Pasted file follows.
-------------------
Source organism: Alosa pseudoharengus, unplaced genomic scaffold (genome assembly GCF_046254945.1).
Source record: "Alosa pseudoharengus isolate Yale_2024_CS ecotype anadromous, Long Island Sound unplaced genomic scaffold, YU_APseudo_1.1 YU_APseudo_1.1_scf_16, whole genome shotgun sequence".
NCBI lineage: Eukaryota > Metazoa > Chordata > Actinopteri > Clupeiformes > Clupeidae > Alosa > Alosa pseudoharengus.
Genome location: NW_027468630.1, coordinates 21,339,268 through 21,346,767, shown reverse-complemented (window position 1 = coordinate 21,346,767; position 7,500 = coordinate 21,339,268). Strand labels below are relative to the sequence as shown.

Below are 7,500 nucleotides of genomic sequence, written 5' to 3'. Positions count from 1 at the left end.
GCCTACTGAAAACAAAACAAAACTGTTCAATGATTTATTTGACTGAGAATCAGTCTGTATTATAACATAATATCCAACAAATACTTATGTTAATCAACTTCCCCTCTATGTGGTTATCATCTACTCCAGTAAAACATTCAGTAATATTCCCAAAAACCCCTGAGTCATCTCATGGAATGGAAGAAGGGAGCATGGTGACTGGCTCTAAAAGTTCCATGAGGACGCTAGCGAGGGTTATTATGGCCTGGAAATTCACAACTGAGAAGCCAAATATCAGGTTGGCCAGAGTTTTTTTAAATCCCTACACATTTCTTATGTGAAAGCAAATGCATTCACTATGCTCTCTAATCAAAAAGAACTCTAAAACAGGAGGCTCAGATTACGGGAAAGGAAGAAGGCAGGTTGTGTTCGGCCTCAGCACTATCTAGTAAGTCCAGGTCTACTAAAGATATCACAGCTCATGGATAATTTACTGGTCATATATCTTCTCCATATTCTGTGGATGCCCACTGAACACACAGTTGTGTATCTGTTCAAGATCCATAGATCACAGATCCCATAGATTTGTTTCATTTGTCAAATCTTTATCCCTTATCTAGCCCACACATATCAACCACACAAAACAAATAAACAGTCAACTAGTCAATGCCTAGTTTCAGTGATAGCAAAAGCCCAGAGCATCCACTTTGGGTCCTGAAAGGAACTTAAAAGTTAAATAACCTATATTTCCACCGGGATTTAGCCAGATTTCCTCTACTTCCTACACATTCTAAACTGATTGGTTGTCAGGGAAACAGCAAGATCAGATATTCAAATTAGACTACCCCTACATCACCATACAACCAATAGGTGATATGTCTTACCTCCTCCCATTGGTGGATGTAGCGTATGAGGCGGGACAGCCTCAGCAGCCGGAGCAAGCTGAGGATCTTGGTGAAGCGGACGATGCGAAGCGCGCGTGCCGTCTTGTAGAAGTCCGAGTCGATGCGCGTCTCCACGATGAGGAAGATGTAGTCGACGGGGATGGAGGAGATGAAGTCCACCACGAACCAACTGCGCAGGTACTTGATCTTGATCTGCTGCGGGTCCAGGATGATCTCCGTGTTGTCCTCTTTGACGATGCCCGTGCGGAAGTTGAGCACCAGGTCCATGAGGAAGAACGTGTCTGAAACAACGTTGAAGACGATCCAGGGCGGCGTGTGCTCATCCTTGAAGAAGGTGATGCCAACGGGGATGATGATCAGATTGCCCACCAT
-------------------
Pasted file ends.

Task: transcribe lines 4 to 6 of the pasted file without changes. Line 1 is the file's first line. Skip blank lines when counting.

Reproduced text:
Genome location: NW_027468630.1, coordinates 21,339,268 through 21,346,767, shown reverse-complemented (window position 1 = coordinate 21,346,767; position 7,500 = coordinate 21,339,268). Strand labels below are relative to the sequence as shown.

Below are 7,500 nucleotides of genomic sequence, written 5' to 3'. Positions count from 1 at the left end.
GCCTACTGAAAACAAAACAAAACTGTTCAATGATTTATTTGACTGAGAATCAGTCTGTATTATAACATAATATCCAACAAATACTTATGTTAATCAACTTCCCCTCTATGTGGTTATCATCTACTCCAGTAAAACATTCAGTAATATTCCCAAAAACCCCTGAGTCATCTCATGGAATGGAAGAAGGGAGCATGGTGACTGGCTCTAAAAGTTCCATGAGGACGCTAGCGAGGGTTATTATGGCCTGGAAATTCACAACTGAGAAGCCAAATATCAGGTTGGCCAGAGTTTTTTTAAATCCCTACACATTTCTTATGTGAAAGCAAATGCATTCACTATGCTCTCTAATCAAAAAGAACTCTAAAACAGGAGGCTCAGATTACGGGAAAGGAAGAAGGCAGGTTGTGTTCGGCCTCAGCACTATCTAGTAAGTCCAGGTCTACTAAAGATATCACAGCTCATGGATAATTTACTGGTCATATATCTTCTCCATATTCTGTGGATGCCCACTGAACACACAGTTGTGTATCTGTTCAAGATCCATAGATCACAGATCCCATAGATTTGTTTCATTTGTCAAATCTTTATCCCTTATCTAGCCCACACATATCAACCACACAAAACAAATAAACAGTCAACTAGTCAATGCCTAGTTTCAGTGATAGCAAAAGCCCAGAGCATCCACTTTGGGTCCTGAAAGGAACTTAAAAGTTAAATAACCTATATTTCCACCGGGATTTAGCCAGATTTCCTCTACTTCCTACACATTCTAAACTGATTGGTTGTCAGGGAAACAGCAAGATCAGATATTCAAATTAGACTACCCCTACATCACCATACAACCAATAGGTGATATGTCTTACCTCCTCCCATTGGTGGATGTAGCGTATGAGGCGGGACAGCCTCAGCAGCCGGAGCAAGCTGAGGATCTTGGTGAAGCGGACGATGCGAAGCGCGCGTGCCGTCTTGTAGAAGTCCGAGTCGATGCGCGTCTCCACGATGAGGAAGATGTAGTCGACGGGGATGGAGGAGATGAAGTCCACCACGAACCAACTGCGCAGGTACTTGATCTTGATCTGCTGCGGGTCCAGGATGATCTCCGTGTTGTCCTCTTTGACGATGCCCGTGCGGAAGTTGAGCACCAGGTCCATGAGGAAGAACGTGTCTGAAACAACGTTGAAGACGATCCAGGGCGGCGTGTGCTCATCCTTGAAGAAGGTGATGCCAACGGGGATGATGATCAGATTGCCCACCAT